Setting the Standard
SwRI's Heavy-Duty Engine Benchmarking Program provides a means to obtain comprehensive performance and design data on new diesel engines
By Michael G. Ross
Benchmarking competitive products is a standard practice by manufacturers to gauge the performance and features of their products against their competitors. Having up-to-date benchmarks is crucial for effective product development and marketing. Without reliable data for reference, relative strengths and weaknesses in a manufacturer’s own products cannot be easily identified. Access to accurate information allows manufacturers to see where their product stands, allowing them to establish Ňbest-in-classÓ targets for future designs.
Thorough benchmarking requires large commitments of time, money, staff and facilities Ń resources that otherwise could be used for product development or improvement. Simply performing tests generates vast amounts of data, but not necessarily knowledge. For the data to be meaningful, analysis and interpretation by a team of experienced engineers is essential. Collectively, the team must be knowledgeable about emission regulations, competitive engines, engine performance, engine design, electronic controls and exhaust emissions aftertreatment devices. Although most engine manufacturers have these specialists, often they are not available for time-consuming projects such as benchmarking because of their production development schedules. Even when in-house analysis is performed, the critical documentation step may not be completed, so the knowledge is not disseminated or retained within the company.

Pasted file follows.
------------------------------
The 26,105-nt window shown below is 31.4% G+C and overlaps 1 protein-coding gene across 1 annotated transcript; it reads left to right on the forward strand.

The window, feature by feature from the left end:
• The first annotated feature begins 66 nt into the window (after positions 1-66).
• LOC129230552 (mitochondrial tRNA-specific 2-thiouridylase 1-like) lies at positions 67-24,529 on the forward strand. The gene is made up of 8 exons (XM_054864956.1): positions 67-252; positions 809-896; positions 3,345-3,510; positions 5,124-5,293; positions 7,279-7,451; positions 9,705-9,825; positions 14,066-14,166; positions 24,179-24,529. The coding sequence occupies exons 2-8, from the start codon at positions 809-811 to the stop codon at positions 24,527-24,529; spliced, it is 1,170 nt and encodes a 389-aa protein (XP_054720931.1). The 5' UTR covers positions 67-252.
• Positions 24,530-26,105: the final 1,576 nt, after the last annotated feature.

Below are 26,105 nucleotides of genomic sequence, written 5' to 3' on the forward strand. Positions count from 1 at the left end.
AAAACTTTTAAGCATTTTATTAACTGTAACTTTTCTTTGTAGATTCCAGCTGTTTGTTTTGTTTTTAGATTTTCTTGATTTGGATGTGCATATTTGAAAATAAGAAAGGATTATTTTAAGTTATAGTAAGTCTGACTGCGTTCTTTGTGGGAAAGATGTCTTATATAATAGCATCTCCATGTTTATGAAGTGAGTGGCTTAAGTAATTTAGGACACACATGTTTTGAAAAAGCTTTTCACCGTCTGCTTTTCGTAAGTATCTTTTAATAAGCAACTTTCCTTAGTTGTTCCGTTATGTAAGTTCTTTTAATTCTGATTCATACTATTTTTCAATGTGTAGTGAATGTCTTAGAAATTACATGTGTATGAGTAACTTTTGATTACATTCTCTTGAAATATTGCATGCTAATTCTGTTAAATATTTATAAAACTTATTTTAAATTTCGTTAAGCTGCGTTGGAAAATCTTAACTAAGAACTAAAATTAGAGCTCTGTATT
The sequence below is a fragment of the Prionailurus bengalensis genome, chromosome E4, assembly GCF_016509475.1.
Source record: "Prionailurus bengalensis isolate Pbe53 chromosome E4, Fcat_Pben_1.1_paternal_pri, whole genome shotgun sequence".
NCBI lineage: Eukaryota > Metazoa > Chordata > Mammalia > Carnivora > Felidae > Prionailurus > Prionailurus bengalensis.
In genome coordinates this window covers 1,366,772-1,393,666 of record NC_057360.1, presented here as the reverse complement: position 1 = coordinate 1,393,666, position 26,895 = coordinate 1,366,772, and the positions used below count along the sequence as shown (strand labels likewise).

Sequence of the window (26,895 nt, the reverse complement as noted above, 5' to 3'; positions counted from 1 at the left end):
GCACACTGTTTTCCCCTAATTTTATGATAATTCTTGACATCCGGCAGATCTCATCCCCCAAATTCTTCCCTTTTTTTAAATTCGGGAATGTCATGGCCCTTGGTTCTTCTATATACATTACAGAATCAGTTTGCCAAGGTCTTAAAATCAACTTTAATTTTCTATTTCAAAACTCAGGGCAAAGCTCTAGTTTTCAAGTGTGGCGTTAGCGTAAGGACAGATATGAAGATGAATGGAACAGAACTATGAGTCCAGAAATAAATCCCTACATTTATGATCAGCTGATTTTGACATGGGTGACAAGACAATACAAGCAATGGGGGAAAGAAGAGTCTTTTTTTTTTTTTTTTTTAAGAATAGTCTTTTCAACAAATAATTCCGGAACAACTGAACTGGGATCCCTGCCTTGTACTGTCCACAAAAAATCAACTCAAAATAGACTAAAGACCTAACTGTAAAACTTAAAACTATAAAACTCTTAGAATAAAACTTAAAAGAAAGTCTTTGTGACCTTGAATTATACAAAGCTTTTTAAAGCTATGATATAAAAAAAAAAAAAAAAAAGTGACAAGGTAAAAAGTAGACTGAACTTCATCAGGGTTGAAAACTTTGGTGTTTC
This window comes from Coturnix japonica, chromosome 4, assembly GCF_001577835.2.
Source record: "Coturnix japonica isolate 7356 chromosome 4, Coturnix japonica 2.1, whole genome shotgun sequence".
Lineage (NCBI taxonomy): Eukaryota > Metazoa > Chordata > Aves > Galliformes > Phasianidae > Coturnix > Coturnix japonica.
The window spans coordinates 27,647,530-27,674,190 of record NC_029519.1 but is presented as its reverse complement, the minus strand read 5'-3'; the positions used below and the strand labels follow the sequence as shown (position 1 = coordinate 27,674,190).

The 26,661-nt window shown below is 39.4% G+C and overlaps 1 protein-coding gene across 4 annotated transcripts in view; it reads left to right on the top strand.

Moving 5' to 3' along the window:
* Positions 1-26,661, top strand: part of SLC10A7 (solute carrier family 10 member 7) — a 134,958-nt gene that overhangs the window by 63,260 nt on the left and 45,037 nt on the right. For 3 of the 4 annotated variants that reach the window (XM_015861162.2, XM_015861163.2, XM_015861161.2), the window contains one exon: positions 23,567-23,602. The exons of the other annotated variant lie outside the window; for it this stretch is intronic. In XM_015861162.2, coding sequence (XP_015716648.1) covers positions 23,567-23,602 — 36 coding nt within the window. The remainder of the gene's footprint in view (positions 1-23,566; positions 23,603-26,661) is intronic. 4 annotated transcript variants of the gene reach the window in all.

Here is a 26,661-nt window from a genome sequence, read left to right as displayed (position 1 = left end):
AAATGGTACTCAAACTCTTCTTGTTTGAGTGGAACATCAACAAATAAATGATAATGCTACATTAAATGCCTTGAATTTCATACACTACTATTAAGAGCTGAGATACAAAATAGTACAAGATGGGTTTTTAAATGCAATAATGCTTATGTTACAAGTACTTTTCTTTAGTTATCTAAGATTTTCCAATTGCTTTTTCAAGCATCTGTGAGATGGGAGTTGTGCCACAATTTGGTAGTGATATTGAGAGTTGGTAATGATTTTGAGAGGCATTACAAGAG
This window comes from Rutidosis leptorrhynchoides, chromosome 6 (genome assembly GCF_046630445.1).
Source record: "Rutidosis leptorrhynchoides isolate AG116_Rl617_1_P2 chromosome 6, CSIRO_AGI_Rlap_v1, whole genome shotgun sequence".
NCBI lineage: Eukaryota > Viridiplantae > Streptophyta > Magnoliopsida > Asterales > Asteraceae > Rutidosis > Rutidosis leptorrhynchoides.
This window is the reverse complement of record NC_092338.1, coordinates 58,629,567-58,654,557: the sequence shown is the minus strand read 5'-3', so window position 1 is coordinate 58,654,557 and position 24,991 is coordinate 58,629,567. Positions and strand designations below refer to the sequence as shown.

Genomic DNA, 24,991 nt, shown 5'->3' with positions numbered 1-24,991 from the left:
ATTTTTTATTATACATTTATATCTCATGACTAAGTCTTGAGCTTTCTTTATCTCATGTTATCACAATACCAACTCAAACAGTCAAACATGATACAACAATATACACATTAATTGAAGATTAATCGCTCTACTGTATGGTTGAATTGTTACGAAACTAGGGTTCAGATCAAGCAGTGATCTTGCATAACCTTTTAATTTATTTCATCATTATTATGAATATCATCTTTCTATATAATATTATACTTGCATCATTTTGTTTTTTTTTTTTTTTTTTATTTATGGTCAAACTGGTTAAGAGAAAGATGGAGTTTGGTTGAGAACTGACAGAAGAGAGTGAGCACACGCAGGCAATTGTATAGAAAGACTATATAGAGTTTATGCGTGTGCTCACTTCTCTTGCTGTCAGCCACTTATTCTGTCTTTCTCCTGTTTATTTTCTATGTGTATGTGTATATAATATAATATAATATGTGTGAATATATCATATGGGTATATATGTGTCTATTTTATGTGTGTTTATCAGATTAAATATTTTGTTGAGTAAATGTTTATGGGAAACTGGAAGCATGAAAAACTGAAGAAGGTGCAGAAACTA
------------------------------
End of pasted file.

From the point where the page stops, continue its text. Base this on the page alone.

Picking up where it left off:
The situation is even more difficult for component suppliers who do not have the resources to perform complete engine or vehicle benchmark testing. These suppliers must rely on engine manufacturers to provide design reference information such as flow rates, temperatures, pressures, dimensions and mass. Accurate information is essential for designing competitive products. If the parts are underdesigned, they will not have adequate performance or durability. If they are overdesigned, the parts will have excessive cost, size or mass. Because engineers are typically conservative by nature, the tendency is to overdesign. Likewise, engine manufacturers may provide design criteria with excessive factors of safety or combinations of maximum temperature, pressure and flow specifications that do not occur simultaneously in actual use, such as when the maximum flow rate through a heat exchanger does not occur at the same engine operating condition as the maximum inlet temperature. If the heat exchanger manufacturer assumes that the maximum flow and temperature occur simultaneously, the heat exchanger will be oversized. A third-party source of engine performance information would give component manufacturers the data needed to properly, cost-effectively design products for new applications.
Recognizing the broad need for engine benchmark data on heavy-duty engines, Southwest Research Institute (SwRI) started the Heavy-Duty Diesel Engine Benchmarking Program in 2003. New emission regulations by the U.S. Environmental Protection Agency (EPA), which took effect in late 2002, generated interest in establishing a benchmarking program. Seven engines were tested during the first year, four for tractor-trailers and three smaller engines for pickup and delivery trucks. At first, the number of test conditions and instrumentation systems were limited. Based on subscriber feedback, additional tests and instrumentation were added, including emission certification cycles and cylinder pressure measurements. Today, the tests include several different emission test cycles, steady-state mapping at up to 200 different engine speed/load conditions, throttle response testing, engine friction and brake curves, and tests for power reduction at high coolant temperature or at high altitude.
Engine performance is only part of the story. After testing is completed, SwRI completely tears down the engine to study the parts to better understand the design features that enable the engine to perform as it does. Each part is cleaned, weighed, measured and photographed. In addition to being valuable to subscribers, this measurement database is an important reference for SwRI’s own engine design activity.